Of course, you would need to research this yourself and talk to your doctor first. Also, you mentioned you are on a different med and supplements, so there might be interaction issues. I'm not a medical professional but I post this because it would have been otherwise impossible for me to get off Effexor. And this method took me some digging to find. Most of what I found out there was descriptions of awful misery to get off these meds. I didn't have the time or energy to go through that.

My other thought is that Cymbalta also affects the nor-epinephrine neurotransmitter so you could possibly research the affects of withdrawal from that as well.

I hope things get better for you, as I'm sure they will. It's always hard and a little scary to change meds.
 
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rosielou replied to Anon_10089's response:
Hi 10089,

That's a great explanation, I really understand a lot better now why the whole thing happens. And that additional info about using Prozac is worth a million! Thanks for posting this.

Rose
 
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thedebber replied to Anon_10089's response:
I just posted a message about severe side effects from lowering Lamictal from 200 mg to 150 mg. Felt fibro pain MUCH worse than when at 200 mg.
 
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bette_kaffitz responded:
Songuvfaith,

Sometimes it seems as if it is so easy to go on a med and so very difficult to get off it. I think this is because of the nature of FM. Our brain chemistry is already way off kilter. For 7 or 8 years, Cymbalta furnished something that your particular FM brain needed. Now you have taken it away. Yes, it was probably time--and then some. Your brain doesn't see it like that.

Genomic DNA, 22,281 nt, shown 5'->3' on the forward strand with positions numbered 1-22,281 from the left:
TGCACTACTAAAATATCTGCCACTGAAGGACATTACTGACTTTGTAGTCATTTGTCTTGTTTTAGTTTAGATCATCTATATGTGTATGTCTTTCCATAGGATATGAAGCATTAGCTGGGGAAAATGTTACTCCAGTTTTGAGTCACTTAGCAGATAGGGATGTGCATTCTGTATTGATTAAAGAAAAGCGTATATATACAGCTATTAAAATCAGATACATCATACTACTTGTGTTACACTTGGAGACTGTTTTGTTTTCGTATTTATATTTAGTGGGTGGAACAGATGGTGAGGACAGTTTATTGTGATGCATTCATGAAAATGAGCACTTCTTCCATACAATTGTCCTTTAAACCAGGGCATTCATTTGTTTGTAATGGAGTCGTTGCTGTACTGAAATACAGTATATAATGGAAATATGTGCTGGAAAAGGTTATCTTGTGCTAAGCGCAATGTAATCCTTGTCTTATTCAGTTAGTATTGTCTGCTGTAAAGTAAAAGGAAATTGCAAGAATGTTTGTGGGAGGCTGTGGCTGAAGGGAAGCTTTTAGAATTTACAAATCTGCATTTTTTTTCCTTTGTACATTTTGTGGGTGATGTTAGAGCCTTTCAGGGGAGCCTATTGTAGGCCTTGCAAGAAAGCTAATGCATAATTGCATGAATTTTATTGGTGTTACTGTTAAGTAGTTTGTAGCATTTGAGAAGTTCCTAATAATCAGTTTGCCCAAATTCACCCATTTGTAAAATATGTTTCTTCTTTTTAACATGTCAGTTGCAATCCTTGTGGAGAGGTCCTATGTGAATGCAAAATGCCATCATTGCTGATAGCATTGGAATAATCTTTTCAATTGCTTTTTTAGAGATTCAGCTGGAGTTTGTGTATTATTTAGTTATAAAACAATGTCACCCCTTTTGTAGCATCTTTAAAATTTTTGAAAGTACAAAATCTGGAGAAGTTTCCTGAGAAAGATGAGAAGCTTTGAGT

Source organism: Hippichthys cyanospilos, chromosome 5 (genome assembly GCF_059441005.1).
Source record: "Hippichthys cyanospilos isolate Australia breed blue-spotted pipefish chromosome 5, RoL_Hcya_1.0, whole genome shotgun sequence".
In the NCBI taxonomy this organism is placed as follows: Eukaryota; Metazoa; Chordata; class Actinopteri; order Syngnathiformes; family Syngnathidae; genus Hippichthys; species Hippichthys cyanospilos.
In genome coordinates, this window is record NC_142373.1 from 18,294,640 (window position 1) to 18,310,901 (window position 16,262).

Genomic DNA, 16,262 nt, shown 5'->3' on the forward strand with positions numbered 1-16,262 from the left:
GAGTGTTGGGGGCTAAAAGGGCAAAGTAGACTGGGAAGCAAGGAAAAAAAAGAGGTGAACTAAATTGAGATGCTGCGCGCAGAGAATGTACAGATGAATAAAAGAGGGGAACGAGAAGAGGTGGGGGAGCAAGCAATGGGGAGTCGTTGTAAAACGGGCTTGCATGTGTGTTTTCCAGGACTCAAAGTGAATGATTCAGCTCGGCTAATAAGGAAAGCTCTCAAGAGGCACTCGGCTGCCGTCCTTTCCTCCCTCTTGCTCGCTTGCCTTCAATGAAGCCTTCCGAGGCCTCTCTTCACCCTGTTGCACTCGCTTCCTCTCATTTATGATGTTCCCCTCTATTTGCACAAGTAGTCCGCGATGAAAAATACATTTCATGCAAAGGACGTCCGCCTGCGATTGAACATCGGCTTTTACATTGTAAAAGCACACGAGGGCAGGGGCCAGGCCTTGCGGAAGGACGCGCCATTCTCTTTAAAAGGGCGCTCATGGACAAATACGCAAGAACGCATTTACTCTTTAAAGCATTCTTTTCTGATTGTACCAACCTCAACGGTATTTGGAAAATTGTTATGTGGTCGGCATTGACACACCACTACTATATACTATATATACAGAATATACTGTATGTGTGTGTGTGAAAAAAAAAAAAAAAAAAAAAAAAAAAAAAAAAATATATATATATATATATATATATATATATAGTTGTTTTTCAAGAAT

What you are experiencing is the honest to goodness pangs of drug withdrawal. Now you understand why those poor people "need" their fix.

No, this wasn't supposed to happen. But it did. Chalk it up to our weird brain chemistry. I sincerely hope that you were able to reach your doctor yesterday, since we all know how much fun it is to try on the weekend.

Has your pharmacist been able to help you? Do you have some other old stuff around that can get you through the next few days? (I went off the fentanyl patches and was climbing the walls at that last step from about 1/10 of my usual dosage to none. Things were especially bad at night. My nurse practicioner and pharmacist both suggested that I get out my Ambien and use it at night. I don't usually unless it's been a week or more without sleep. With the Ambien, I was able to sleep through the worst of the "creepy crawlies.")

I hope that you have something at home that will help you through this very difficult time. It is miserable. If it is any consolation, you are probably through the worst of it by now.

HERE IS A LESSON FOR ALL OF US. DO NOT CHANGE YOUR MEDICATIONS AT THE BEGINNING OF THE WEEKEND. WAIT UNTIL A DAY WHEN YOUR DOCTOR WILL BE AVAILABLE IF YOU NEED HELP. GOING IT ALONE IS THE PITS.

Here's hoping for a sunny, warmer weekend with lots of R and R and practically no pain.

Bette